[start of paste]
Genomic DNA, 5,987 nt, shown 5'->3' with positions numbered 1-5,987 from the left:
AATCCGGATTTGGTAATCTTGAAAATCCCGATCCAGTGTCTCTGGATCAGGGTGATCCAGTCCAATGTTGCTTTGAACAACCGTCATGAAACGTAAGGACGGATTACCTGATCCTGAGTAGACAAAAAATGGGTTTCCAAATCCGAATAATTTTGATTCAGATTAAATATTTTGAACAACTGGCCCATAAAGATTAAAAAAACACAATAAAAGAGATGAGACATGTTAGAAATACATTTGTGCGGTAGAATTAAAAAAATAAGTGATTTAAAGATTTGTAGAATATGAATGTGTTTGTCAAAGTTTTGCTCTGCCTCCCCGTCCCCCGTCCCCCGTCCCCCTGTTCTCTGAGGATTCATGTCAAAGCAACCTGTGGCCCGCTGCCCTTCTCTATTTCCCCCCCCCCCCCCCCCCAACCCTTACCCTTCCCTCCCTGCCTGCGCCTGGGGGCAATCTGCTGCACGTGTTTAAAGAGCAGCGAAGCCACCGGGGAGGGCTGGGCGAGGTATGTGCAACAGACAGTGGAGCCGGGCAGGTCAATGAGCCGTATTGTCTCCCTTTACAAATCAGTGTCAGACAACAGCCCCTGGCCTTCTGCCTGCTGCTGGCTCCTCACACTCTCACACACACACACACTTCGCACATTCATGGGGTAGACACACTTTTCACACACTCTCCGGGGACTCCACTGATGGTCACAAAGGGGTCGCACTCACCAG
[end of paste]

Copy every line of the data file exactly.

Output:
Genomic DNA, 5,987 nt, shown 5'->3' with positions numbered 1-5,987 from the left:
AATCCGGATTTGGTAATCTTGAAAATCCCGATCCAGTGTCTCTGGATCAGGGTGATCCAGTCCAATGTTGCTTTGAACAACCGTCATGAAACGTAAGGACGGATTACCTGATCCTGAGTAGACAAAAAATGGGTTTCCAAATCCGAATAATTTTGATTCAGATTAAATATTTTGAACAACTGGCCCATAAAGATTAAAAAAACACAATAAAAGAGATGAGACATGTTAGAAATACATTTGTGCGGTAGAATTAAAAAAATAAGTGATTTAAAGATTTGTAGAATATGAATGTGTTTGTCAAAGTTTTGCTCTGCCTCCCCGTCCCCCGTCCCCCGTCCCCCTGTTCTCTGAGGATTCATGTCAAAGCAACCTGTGGCCCGCTGCCCTTCTCTATTTCCCCCCCCCCCCCCCCCCAACCCTTACCCTTCCCTCCCTGCCTGCGCCTGGGGGCAATCTGCTGCACGTGTTTAAAGAGCAGCGAAGCCACCGGGGAGGGCTGGGCGAGGTATGTGCAACAGACAGTGGAGCCGGGCAGGTCAATGAGCCGTATTGTCTCCCTTTACAAATCAGTGTCAGACAACAGCCCCTGGCCTTCTGCCTGCTGCTGGCTCCTCACACTCTCACACACACACACACTTCGCACATTCATGGGGTAGACACACTTTTCACACACTCTCCGGGGACTCCACTGATGGTCACAAAGGGGTCGCACTCACCAG